Iran poses steep challenges to its Middle East neighbors and the world. Explore the country's complex regime structure and controversial nuclear program, and watch experts debate the range of policy options.
This is a special feature presentation from CFR that offers a unique, full-screen experience.
The latest multimedia feature in CFR's Emmy award-winningseries uses expert interviews, interactive timelines, graphs, and images to trace Iran's history, examine its oil-driven economy, and survey its nuclear program.
A growing power struggle in Tehran adds new concerns for deterring Iran's nuclear ambitions. Analysts' recommendations for the U.S. range from engaging in direct talks to increasing pressure on the regime and trying to erode the regime's popular base.
Authors: Kenneth M. Pollack and Ray Takeyh The Washington Quarterly
Kenneth M. Pollack and Ray Takeyh state, ""... it is time to appreciate that the only manner of inducing meaningful change in the Islamic Republic's behavior without the resort to war is to otherwise imperil its very existence."
Ray Takeyh argues that despite economic sanctions and other attempts to curtail technological development in Iran, its nuclear program has grown in sophistication and capability over the past two decades.
The events convulsing the Middle East should prompt supplier states to place a moratorium on most nuclear cooperation with the region and devise long-term plans for better safeguarding major nuclear sites around the world, writes CFR's Jonathan Pearl.
As former president Jimmy Carter visits Pyongyang, any movement on resumption of stalled talks on North Korea's denuclearization is unlikely, says CFR fellow Sue Terry. Washington should continue to deter Pyongyang's aggressive behavior using sanctions and working with regional allies, she says.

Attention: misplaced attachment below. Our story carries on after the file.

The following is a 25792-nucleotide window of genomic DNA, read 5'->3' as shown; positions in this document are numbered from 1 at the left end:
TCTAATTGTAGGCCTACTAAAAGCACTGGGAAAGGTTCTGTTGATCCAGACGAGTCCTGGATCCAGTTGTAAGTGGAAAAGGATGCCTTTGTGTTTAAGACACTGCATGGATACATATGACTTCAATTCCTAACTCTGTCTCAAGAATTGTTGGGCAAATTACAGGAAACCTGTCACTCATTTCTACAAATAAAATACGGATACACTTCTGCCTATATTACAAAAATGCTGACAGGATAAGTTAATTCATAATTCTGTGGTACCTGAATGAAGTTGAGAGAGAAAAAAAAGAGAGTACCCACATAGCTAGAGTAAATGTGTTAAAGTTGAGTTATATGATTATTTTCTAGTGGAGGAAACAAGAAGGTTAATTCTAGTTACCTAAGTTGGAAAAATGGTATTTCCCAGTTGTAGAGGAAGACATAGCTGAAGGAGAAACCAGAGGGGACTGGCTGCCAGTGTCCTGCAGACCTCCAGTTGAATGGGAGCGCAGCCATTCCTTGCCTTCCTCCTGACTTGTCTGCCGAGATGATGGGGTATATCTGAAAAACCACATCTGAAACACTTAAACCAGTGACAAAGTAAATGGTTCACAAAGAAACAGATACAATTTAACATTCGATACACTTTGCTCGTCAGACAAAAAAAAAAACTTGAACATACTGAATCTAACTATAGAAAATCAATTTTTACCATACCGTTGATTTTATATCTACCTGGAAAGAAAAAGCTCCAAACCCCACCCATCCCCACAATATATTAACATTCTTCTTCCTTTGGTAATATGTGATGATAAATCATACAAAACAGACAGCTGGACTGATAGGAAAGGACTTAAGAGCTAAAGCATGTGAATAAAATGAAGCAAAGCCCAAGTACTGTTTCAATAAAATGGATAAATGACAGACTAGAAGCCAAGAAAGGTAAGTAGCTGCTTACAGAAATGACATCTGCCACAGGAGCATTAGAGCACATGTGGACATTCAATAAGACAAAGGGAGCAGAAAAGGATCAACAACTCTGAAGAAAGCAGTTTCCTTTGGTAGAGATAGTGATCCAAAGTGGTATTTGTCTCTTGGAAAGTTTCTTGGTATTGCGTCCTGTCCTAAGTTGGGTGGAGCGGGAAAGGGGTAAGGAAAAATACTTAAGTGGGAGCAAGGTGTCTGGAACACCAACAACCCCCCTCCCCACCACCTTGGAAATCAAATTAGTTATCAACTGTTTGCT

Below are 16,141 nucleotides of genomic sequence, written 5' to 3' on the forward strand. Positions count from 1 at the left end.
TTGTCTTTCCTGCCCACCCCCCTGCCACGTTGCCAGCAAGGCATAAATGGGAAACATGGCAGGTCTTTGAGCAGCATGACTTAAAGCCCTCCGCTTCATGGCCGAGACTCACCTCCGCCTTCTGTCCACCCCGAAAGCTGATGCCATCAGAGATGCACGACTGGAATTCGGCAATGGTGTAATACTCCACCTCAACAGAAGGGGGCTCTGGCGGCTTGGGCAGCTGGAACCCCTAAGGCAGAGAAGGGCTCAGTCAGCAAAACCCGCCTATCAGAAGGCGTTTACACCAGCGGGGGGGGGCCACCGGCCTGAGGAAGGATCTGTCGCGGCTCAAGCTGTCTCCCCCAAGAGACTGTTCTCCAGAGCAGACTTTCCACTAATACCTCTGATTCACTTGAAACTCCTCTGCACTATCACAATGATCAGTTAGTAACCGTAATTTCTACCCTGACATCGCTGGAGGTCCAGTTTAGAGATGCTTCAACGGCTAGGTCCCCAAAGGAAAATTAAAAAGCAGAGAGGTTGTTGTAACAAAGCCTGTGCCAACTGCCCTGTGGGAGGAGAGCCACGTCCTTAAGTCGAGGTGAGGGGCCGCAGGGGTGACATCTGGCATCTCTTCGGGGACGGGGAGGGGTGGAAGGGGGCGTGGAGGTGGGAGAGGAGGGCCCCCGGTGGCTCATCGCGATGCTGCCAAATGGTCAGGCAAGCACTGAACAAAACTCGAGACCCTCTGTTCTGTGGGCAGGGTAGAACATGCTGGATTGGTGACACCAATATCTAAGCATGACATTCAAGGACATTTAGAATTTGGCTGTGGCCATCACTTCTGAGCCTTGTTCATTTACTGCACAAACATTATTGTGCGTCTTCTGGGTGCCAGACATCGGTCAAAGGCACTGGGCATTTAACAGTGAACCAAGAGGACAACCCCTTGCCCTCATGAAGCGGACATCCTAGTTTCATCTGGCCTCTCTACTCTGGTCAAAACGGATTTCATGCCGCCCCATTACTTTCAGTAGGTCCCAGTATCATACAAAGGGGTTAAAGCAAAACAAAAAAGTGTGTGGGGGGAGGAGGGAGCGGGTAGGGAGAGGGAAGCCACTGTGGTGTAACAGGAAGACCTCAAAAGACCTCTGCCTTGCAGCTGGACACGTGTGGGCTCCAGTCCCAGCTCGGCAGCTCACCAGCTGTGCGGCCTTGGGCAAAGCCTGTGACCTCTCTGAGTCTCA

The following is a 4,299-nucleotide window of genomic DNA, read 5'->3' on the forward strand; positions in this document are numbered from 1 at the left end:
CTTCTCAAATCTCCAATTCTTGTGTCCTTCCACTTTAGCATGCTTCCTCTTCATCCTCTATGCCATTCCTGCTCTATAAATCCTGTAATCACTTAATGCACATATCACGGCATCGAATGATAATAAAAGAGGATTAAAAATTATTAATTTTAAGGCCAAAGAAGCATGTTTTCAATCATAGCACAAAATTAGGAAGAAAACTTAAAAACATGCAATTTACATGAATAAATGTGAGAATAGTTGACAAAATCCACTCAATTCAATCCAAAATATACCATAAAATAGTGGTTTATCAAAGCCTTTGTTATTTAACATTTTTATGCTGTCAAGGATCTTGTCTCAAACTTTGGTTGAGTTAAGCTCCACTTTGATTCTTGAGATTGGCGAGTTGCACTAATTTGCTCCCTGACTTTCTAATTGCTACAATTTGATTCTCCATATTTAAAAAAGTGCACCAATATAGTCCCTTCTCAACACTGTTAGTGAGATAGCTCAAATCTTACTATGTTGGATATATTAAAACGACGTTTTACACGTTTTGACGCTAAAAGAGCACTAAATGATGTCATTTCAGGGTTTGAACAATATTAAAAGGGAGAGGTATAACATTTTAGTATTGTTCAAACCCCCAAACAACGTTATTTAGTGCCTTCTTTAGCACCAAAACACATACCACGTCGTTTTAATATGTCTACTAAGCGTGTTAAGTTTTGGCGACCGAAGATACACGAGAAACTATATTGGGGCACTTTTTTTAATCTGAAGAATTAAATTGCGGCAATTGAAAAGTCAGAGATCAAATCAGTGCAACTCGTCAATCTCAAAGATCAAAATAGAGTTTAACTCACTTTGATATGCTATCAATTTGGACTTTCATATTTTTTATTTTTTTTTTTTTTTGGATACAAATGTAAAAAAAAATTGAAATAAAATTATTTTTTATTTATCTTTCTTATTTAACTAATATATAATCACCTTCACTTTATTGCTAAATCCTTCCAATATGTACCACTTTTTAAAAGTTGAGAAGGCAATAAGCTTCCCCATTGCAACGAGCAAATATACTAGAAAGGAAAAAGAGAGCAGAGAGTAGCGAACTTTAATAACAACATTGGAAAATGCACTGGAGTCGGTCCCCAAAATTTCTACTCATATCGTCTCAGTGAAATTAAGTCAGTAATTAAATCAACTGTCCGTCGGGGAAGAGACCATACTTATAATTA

A summit hosted by the Obama administration one year ago has spurred momentum on global nuclear security measures. But the United States must lead efforts to redouble commitments on preventing the proliferation of nuclear materials, writes CFR's Emma Belcher.
Authors: Eric S. Edelman, Andrew F. Krepinevich Jr., and Evan Braden Montgomery
It is unclear how a nuclear-armed Iran would weigh the costs, benefits, and risks of brinkmanship, meaning that it could be difficult to deter Tehran from attacking the United States' interests or partners in the region.
The Council on Foreign Relations' David Rockefeller Studies Program—CFR's "think tank"—is home to more than seventy full-time, adjunct, and visiting scholars and practitioners (called "fellows"). Their expertise covers the world's major regions as well as the critical issues shaping today's global agenda. Download the printable CFR Experts Guide.
The authors argue that the United States has responded inadequately to the rise of Chinese power and recommend placing less strategic emphasis on the goal of integrating China into the international system and more on balancing China's rise.
Campbell evaluates the implications of the Boko Haram insurgency and recommends that the United States support Nigerian efforts to address the drivers of Boko Haram, such as poverty and corruption, and to foster stronger ties with Nigerian civil society.
Koblentz argues that the United States should work with other nuclear-armed states to manage threats to nuclear stability in the near term and establish processes for multilateral arms control efforts over the longer term.
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